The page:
Tuesday, May 22, 2018

Pop culture-inspired visual artist Fahamu Pecou returns to Charleston this June

(In) Visible Man

Posted by Connelly Hardaway on Tue, May 22, 2018 at 2:30 PM

Fahamu Pecou says that, for him, creating art is a natural reflex - BRYAN MELTZ
  • Bryan Meltz
  • Fahamu Pecou says that, for him, creating art is a natural reflex
In August, 2016, I wrote about Atlanta-based artist, Fahamu Pecou, and his exhibit, Do or DIE: Affect, Ritual, Resistance, which was held at the Halsey Institute of Contemporary Art. Pecou's pop culture-inspired works address society's representation of black males, while utilizing traditional themes of Yoruba and Ifa, West African religious practices. His paintings — raw and beautiful in their truth — felt necessary in 2016 Charleston, a year after a blood-stained Holy City saw the deaths of Walter Scott at the hands of a police officer, and of nine innocent Emanuel AME parishioners at the hands of a white supremacist.

The Halsey put together a catalogue after that exhibit (this is something they do often, in case you ever want to get your hands on a book full of art), titled Visible Man. On Sat. June 9 at 4 p.m., join Pecou and Dr. Anthony Greene for a discussion of the catalogue at CofC's School of Sciences and Mathematics (202 Calhoun St.), followed by a reception at the Halsey. The event is free to attend and catalogues can be purchased for $34.95.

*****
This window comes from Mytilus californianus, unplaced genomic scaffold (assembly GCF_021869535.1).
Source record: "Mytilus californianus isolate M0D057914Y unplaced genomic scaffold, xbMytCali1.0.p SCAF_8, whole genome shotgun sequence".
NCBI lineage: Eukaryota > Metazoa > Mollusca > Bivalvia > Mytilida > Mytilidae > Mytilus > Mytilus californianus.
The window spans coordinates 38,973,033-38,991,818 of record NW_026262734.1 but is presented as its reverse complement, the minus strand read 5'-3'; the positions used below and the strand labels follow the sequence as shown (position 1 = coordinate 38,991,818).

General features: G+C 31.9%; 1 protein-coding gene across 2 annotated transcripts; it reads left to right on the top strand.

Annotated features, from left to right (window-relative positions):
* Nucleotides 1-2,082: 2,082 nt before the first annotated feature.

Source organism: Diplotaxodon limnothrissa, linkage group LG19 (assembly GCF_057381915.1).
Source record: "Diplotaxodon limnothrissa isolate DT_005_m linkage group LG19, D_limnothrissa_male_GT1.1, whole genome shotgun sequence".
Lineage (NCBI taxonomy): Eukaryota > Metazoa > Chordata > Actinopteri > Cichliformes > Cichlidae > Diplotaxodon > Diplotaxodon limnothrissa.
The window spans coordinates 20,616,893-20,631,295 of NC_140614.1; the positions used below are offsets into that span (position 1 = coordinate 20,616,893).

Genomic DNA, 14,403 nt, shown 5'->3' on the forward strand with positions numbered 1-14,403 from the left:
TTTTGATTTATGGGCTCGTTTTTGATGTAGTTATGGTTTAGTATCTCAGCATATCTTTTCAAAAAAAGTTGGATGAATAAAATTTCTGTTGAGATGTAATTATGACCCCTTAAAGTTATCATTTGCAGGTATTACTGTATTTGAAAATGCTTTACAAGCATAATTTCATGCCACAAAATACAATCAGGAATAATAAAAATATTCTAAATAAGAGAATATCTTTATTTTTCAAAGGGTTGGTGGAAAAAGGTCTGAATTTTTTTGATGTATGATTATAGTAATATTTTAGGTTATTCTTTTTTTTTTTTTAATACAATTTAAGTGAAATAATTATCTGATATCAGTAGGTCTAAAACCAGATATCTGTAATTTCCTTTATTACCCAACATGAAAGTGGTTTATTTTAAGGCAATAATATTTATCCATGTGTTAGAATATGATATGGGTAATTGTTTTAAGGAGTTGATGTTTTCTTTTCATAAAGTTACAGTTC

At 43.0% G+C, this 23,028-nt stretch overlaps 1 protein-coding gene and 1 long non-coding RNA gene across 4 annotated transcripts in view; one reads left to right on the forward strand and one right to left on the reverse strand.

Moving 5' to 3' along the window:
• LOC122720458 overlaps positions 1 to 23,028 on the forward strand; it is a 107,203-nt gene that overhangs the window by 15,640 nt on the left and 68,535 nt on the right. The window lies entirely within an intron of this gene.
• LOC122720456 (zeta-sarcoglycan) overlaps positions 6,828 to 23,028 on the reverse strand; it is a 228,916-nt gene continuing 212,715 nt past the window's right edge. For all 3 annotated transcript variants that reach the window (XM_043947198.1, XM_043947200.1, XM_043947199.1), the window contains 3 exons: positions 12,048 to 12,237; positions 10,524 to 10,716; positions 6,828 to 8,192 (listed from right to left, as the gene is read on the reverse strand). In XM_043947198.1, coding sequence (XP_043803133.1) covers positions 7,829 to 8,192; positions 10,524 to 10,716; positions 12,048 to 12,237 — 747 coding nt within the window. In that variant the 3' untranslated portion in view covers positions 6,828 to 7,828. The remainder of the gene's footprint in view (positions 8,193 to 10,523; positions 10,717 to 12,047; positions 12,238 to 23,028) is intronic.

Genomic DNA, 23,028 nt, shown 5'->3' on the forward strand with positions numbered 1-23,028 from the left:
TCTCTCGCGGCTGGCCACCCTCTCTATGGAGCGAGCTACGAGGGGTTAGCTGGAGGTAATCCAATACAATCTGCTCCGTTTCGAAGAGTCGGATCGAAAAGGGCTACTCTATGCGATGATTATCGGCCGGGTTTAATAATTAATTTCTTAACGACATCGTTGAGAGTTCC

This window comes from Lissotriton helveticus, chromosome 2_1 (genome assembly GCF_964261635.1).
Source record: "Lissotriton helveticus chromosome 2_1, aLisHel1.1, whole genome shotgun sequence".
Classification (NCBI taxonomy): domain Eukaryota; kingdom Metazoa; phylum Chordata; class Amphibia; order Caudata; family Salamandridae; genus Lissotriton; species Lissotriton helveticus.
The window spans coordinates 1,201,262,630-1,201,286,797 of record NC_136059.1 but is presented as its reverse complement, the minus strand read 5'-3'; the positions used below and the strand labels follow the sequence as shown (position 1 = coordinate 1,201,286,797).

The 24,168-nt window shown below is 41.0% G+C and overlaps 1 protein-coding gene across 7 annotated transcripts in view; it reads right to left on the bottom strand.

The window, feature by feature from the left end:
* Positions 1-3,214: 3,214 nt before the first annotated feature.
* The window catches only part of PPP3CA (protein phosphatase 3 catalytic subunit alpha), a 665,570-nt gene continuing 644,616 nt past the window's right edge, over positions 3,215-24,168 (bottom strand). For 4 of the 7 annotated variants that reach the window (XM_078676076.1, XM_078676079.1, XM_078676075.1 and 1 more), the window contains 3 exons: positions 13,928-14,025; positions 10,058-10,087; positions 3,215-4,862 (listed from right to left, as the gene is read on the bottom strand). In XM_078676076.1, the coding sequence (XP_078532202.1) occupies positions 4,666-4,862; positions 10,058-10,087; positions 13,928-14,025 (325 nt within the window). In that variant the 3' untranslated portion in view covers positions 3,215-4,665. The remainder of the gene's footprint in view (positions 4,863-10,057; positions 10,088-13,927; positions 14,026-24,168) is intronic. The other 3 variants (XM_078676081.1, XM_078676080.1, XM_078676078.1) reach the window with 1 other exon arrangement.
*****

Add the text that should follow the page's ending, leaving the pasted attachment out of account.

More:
• Courtesy of Fahamu Pecou
  • "Old Gods New names"
Visible Man provides an in-depth look at Pecou's work created over the past two decades. There's the NEOPOP series, described as, "a host of visual responses to popular culture ... Using the conventions of Pop Art, NEOPOP examines the current authority of popular culture, and challenges the notion of fine art's position in its commodification." Most of the images in this series are evocative of magazine covers, with titles like 'Cream, The Arts Issue,' 'Flaunt,' 'metro.pop.' The titles of the pieces read like a how-to guide on satirizing stereotypes of black culture: "Shut Yo Mouth," "All This Without a Basketball," "Immaculate Percep'shun," "And I Ain't Been Shot a Whole Buncha Times."

In addition to looking comprehensively at his body of work, Visible Man also includes essays and commentary written by fellow artists and scholars. Assistant professor in the department of literature at Emory University (where Pecou earned his PhD), Sean Meighoo writes about "The Fahamenology of Performance." Meighoo investigates the shift in Pecou's work, from his early series, which featured an alter ego, Fahamu Pecou Is the Shit!, to his later works, which highlight "pointed criticism of consumer materialism within hip-hop culture."